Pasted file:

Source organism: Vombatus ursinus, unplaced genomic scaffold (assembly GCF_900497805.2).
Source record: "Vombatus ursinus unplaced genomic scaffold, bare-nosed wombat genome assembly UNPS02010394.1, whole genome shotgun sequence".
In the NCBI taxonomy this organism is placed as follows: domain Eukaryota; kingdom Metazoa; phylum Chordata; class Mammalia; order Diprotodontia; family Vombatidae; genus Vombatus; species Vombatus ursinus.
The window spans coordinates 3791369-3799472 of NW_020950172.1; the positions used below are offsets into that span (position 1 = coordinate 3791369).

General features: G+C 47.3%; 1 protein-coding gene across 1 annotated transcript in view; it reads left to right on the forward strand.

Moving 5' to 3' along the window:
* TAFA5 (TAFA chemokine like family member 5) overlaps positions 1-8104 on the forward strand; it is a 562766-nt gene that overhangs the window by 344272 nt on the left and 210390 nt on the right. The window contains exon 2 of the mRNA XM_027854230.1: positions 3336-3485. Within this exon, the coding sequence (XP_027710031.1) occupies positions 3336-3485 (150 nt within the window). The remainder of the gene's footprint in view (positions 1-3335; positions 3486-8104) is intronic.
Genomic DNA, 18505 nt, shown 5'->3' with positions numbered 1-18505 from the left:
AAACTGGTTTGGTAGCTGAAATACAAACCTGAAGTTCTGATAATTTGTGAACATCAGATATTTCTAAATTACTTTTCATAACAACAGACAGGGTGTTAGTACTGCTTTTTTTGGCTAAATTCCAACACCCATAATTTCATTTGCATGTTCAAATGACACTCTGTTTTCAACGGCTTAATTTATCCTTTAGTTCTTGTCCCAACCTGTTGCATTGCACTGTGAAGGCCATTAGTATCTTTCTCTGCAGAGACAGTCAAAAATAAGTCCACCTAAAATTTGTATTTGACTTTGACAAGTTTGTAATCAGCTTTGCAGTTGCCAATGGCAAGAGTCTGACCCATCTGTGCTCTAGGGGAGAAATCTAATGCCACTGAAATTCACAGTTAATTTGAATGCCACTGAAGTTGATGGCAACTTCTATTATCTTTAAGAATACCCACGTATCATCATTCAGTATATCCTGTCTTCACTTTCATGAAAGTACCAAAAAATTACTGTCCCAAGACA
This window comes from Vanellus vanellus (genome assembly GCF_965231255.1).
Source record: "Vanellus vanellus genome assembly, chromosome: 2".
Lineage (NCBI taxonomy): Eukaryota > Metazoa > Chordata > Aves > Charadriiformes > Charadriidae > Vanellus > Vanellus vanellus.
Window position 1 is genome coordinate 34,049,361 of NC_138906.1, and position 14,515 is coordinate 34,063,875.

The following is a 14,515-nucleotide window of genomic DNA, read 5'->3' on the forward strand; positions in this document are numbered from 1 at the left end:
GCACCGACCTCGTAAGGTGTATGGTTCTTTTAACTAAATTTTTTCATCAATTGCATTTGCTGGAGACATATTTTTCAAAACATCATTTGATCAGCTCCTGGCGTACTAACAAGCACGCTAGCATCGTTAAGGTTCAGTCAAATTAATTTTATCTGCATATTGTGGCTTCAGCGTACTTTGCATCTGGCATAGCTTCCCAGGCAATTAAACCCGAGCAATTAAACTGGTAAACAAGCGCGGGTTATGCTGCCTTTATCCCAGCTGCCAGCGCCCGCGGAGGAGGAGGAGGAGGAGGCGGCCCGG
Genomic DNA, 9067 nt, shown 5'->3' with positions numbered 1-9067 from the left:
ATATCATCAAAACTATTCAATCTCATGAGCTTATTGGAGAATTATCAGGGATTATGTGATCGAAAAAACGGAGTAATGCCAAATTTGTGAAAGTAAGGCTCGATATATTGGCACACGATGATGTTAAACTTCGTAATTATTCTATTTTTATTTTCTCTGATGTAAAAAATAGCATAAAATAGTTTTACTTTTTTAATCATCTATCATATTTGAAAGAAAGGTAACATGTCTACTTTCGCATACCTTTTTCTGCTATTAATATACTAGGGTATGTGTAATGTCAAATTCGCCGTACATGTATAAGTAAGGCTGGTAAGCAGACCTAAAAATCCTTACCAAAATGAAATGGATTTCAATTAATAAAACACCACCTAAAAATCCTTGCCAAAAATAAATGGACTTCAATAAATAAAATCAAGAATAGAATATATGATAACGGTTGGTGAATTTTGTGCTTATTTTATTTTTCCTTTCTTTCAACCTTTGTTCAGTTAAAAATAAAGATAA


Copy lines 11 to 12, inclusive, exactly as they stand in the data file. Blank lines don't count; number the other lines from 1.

Source record: "Vanellus vanellus genome assembly, chromosome: 2".
Lineage (NCBI taxonomy): Eukaryota > Metazoa > Chordata > Aves > Charadriiformes > Charadriidae > Vanellus > Vanellus vanellus.